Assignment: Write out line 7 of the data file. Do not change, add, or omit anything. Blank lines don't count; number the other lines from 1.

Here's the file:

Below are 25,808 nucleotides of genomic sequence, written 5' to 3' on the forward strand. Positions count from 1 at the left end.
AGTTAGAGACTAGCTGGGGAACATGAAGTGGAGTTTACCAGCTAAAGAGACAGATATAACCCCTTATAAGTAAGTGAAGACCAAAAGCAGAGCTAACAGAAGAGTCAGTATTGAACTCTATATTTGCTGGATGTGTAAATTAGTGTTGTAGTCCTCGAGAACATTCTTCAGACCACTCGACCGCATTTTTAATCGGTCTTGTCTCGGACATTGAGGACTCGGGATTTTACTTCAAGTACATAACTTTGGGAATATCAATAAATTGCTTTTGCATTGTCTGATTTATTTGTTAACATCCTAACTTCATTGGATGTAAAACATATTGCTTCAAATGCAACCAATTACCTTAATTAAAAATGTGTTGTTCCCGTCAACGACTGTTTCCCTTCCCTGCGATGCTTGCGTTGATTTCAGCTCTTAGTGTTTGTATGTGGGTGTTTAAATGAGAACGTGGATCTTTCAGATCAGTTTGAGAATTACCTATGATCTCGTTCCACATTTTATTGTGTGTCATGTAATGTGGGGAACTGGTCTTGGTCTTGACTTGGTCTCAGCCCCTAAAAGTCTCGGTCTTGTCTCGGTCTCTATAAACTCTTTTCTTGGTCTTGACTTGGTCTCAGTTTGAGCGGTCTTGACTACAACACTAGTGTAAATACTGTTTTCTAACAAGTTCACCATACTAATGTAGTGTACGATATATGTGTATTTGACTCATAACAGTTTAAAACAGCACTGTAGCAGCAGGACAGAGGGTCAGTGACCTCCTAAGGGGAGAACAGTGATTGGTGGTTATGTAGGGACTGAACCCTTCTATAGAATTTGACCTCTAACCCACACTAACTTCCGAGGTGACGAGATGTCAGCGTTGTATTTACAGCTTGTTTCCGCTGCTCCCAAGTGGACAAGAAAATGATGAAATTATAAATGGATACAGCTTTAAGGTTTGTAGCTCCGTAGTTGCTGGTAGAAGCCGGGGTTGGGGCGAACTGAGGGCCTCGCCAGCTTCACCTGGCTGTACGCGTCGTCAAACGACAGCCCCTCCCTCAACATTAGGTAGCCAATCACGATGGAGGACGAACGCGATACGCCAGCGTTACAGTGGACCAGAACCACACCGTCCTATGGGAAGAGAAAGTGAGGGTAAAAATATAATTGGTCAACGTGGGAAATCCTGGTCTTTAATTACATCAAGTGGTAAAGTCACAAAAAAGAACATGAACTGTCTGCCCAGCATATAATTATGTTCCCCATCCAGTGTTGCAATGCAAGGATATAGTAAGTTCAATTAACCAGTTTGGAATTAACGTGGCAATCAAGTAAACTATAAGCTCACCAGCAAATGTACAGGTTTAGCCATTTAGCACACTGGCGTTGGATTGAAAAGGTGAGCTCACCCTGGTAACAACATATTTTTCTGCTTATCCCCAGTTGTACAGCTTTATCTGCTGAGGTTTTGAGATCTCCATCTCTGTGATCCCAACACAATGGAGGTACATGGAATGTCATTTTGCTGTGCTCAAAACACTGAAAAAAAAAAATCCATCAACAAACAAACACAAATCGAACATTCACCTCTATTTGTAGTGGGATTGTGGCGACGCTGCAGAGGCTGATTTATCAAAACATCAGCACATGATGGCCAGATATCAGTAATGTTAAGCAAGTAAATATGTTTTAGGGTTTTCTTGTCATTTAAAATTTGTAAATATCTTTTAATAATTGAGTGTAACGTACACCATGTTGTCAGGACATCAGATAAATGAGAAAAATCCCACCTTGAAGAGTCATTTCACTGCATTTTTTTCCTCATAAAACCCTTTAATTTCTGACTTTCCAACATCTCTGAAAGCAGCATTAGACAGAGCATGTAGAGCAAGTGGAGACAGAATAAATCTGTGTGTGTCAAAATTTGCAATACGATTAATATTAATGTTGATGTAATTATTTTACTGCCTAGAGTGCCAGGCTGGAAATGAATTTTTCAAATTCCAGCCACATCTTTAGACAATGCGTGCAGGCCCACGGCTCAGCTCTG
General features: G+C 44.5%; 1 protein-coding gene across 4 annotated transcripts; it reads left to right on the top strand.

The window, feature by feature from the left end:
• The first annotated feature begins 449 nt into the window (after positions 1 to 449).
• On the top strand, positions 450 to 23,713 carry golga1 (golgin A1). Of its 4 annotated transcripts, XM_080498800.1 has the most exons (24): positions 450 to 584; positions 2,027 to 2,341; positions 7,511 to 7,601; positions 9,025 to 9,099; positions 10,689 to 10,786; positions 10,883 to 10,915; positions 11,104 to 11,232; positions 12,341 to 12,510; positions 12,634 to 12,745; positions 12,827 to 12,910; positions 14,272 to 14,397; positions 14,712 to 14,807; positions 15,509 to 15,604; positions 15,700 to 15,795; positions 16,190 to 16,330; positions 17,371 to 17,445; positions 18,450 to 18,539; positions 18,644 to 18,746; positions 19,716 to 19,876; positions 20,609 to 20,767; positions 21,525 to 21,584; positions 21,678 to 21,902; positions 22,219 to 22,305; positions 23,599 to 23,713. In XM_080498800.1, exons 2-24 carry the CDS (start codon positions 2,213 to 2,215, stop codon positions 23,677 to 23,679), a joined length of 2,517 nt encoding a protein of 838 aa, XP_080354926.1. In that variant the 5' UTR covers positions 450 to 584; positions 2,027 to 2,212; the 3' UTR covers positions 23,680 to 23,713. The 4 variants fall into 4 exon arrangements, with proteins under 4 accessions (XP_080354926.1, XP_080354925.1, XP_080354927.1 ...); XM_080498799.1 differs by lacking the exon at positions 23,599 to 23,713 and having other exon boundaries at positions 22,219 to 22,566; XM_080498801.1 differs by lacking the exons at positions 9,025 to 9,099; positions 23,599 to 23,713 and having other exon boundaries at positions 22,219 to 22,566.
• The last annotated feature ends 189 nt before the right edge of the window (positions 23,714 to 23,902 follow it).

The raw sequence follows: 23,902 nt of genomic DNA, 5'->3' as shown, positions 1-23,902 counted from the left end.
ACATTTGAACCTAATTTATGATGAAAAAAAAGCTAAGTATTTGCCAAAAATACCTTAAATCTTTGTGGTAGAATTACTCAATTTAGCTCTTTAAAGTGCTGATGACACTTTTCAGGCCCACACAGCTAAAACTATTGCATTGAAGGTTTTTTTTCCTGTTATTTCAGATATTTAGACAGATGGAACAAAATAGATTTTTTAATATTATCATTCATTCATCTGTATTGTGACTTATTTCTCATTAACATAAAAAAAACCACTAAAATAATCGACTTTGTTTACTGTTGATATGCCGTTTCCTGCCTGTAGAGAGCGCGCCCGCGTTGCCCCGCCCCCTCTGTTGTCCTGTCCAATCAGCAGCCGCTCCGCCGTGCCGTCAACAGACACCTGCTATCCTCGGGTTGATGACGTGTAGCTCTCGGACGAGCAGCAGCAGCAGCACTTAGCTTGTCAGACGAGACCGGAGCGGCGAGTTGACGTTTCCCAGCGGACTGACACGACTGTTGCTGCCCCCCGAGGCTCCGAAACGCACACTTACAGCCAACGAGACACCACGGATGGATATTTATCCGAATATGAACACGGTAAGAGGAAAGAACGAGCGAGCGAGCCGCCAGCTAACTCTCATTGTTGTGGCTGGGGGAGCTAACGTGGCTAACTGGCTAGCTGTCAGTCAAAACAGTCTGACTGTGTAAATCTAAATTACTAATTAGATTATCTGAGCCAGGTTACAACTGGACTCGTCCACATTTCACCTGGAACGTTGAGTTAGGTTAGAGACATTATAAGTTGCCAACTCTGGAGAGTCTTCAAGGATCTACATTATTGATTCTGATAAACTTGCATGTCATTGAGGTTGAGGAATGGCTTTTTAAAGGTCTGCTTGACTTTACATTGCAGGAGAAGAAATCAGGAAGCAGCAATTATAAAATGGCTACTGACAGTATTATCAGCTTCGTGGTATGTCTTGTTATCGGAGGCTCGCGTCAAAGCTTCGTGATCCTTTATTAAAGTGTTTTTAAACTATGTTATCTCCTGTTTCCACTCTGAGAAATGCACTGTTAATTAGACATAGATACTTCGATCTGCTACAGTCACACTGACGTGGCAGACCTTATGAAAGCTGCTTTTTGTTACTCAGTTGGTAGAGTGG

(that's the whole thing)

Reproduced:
• The last annotated feature ends 189 nt before the right edge of the window (positions 23,714 to 23,902 follow it).